“I realized this is a very important part of history that is soon going to be gone because these women who were part of the early movement of Title IX are in their 70s or 80s, or in Helen’s case, gone,” he says. “I want to get their stories told before they are all gone, because what I’ve discovered is that in their time, these women were ignored or taken for granted. Their voices weren’t heard.”
Hofman started the research for his book in the summer of 2021 and his goal is to complete the manuscript by the end of summer 2024. He’s conducted multiple interviews with former coaches, including two of the three pioneering early female coaches—Sheila Wallace Kovalchik and Gayle Lauth. He also interviewed the children of the late Helen Spar Ludwig, BSEd ’44.
“They (these three coaches) referred to themselves as the ‘triumvirate’ at the time, because it was those three against the world,” he says.
Additionally, he is conducting oral history interviews with 8-10 ONU female student-athletes from each decade, starting with the 1960s. Invariably, some interviews uncover new information that leads him down new paths of inquiry, which he happily embarks upon.
What’s impressed him the most so far in his research is the tenacity of Lauth, Kovachik and Ludwig. They fought many battles behind the scenes, but never brought those struggles to the attention of their players. They also strived constantly to elevate the professionalism and level of play in women’s sports.
“It was always ‘what can we do to help ourselves grow’ and ‘how can we improve opportunities for our players,’” he says. “It (women’s sports) started at a very grassroots level before it started to grow and get better organized.”
These ONU coaches, added Hofman, really set the foundation for what ONU has today. Thus, as Hofman’s research reaches into the recent decades, the stories he hears are less about struggles, and more about triumphs.
“Those chapters on the latter years will be about the successes our females have had, because we’ve had some awesome things happen for our female athletes,” he says.
He hopes his upcoming book will serve as an important reminder of the courage and sacrifice it took to achieve those gains.
“Stories replace stories and we move on and we forget where we came from,” he says. “I’m beating that drum and saying we must aways remember our history and what it took to get to the success of today. We could just as easily lose that success if we stop fighting for progress.”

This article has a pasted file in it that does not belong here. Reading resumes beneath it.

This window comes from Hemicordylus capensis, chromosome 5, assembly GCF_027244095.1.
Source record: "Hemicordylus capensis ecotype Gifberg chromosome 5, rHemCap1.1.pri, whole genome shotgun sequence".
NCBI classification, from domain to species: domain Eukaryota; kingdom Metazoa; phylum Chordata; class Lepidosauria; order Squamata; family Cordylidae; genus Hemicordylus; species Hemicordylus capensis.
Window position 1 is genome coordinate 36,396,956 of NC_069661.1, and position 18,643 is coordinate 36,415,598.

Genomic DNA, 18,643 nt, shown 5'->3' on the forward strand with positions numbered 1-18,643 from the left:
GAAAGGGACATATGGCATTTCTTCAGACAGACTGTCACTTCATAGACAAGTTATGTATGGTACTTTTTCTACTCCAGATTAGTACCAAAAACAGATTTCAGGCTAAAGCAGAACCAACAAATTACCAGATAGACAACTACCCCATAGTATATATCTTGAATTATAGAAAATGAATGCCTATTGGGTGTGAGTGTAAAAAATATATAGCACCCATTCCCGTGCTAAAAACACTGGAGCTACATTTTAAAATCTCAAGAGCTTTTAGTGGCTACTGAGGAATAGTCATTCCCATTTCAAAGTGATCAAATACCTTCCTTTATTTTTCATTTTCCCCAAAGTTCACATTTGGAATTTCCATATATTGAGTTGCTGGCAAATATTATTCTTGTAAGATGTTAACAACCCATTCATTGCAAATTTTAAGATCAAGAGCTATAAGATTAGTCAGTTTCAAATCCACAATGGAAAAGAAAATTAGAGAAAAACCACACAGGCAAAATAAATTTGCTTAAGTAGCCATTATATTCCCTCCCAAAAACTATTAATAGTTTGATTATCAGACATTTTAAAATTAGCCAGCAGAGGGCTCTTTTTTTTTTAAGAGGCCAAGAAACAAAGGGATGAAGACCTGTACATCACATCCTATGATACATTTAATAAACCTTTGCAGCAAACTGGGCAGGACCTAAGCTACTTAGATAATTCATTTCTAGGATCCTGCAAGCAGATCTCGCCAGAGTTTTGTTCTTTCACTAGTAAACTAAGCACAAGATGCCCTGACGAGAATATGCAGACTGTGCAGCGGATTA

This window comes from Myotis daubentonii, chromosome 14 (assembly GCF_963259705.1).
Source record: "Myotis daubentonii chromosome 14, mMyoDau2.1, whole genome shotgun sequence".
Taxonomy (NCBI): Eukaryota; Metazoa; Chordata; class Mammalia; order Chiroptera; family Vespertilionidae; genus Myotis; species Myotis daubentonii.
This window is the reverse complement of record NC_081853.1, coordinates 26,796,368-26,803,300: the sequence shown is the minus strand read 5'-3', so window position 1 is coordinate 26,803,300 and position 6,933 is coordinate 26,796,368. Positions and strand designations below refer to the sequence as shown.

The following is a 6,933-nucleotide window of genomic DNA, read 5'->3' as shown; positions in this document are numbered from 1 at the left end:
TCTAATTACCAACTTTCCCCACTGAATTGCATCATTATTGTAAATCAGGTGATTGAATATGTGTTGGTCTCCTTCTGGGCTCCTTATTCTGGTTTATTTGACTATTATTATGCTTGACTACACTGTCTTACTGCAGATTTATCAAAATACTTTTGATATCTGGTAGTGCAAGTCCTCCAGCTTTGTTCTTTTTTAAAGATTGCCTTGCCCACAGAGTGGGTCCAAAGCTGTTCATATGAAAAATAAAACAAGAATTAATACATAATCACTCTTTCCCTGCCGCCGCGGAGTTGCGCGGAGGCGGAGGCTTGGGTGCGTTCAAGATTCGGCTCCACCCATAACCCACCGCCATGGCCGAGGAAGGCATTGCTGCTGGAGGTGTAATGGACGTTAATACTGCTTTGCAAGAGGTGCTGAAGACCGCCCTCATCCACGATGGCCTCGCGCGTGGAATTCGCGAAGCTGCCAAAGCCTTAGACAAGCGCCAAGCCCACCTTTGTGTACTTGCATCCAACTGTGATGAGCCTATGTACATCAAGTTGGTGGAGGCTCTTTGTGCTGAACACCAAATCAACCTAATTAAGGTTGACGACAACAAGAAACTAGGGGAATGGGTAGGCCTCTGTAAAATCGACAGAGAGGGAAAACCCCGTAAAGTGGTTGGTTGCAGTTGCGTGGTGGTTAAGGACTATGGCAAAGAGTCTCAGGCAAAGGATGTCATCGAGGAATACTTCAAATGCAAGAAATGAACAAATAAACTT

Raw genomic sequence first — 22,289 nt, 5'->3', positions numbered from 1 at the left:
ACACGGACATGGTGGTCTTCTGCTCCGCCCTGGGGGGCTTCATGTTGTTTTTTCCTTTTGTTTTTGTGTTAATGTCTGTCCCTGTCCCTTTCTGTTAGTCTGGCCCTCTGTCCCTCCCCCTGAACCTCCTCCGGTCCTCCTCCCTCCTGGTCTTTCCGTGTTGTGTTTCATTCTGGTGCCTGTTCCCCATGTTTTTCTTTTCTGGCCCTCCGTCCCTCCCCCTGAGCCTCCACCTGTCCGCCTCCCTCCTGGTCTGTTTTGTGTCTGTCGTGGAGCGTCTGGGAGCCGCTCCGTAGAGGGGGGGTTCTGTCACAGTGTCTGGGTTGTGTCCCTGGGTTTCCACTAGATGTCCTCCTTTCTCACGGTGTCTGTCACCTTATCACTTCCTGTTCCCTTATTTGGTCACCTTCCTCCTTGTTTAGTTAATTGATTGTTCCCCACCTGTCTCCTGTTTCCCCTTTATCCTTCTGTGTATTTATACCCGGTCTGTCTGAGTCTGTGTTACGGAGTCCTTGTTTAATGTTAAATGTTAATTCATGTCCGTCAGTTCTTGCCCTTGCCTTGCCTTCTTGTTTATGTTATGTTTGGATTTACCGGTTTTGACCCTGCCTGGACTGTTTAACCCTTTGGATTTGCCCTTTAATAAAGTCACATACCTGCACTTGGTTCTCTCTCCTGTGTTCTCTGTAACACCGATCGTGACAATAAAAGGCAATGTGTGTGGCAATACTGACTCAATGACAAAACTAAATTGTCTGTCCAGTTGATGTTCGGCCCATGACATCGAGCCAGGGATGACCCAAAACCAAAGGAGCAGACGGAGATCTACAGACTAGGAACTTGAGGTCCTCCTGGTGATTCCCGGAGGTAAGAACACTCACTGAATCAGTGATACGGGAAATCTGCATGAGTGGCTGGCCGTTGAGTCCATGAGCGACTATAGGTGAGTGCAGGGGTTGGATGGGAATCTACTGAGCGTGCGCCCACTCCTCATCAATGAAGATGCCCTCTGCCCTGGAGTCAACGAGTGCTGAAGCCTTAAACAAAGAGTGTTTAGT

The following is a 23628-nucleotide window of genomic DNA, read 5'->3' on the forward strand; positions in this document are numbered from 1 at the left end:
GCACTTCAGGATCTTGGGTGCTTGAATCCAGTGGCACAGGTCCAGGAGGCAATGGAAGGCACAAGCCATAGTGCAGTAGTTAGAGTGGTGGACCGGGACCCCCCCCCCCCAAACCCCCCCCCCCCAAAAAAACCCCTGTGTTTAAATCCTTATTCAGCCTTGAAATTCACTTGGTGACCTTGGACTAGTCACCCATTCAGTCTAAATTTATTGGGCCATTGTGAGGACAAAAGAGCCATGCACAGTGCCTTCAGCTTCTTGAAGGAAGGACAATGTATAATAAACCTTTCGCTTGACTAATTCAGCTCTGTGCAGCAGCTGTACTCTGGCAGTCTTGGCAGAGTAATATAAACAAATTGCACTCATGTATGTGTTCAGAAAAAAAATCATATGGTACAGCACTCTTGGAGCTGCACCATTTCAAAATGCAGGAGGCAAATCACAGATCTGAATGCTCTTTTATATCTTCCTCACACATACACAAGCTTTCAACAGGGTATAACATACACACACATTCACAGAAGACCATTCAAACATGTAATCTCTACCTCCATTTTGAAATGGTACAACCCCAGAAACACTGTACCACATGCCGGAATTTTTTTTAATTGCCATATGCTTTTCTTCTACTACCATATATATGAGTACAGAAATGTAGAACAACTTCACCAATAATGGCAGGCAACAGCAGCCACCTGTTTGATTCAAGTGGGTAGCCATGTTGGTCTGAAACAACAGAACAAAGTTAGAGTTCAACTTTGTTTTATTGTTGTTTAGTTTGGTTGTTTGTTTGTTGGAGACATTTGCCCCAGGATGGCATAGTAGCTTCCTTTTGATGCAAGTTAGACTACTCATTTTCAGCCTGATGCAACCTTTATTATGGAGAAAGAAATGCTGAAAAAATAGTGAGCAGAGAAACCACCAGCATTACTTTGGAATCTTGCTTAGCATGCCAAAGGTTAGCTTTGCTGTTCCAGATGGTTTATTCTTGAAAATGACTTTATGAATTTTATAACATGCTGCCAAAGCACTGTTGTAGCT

Another research inquiry
Before he turns his full attention to the book project, however, Hofman plans to complete his research study on the challenges of juggling motherhood with collegiate-level coaching.
He laments the many talented female athletes he knows who passed on collegiate coaching careers because they wanted to have a family and didn’t believe they could do both well.
“I think it’s awesome when women can coach women, because it is really important to have those role models,” he says. “Yet I see how hard it is (to coach and be a mom) and I’ve had those hard conversations with friends of mine.”
Coaching isn’t a typical 9-to-5 job and requires many evenings and weekends, he says. “So, you’re missing your kids’ bedtime, their sporting events or school play because you are coaching.”
Through his interviews with female coaches at several NCAA Division I and III institutions across the country, he wants to identify the support structures that institutions can put into place to provide a better work-life balance for mom coaches. He’s also looking for other themes, strategies and support systems that may be in place to help women be successful outside of the institution.
A work in progress
Fifty years after Title IX, women’s sports are still a work in progress, adds Hofman. “It’s grown so much and will continue to grow, but there are still many inequalities.”
Recently, though, he felt inspired to spotlight the progress. He invited all the individuals employed by ONU that impact women’s athletics to gather for a picture. In his book, he plans to prominently feature the two photos: a photo of the small but mighty “triumvirate”—Ludwig, Lauth and Kolvachik—juxtaposed with the modern-day photo of 30-plus ONU coaches, assistant coaches and support staff.
“I want to show the audience that from these three women, we’ve become this really large, dynamic and diverse department of female coaches and supporters,” he says. “And when you think it started with just three, but now 50 years later, we have a large mass of people supporting women’s athletics It makes me so proud to know that what was unimaginable at the time to Helen, Gayle, Sheila, and those early female athletes in 1972, has become an incredible and unprecedented achievement for female student-athletes and coaches today—all because of them.”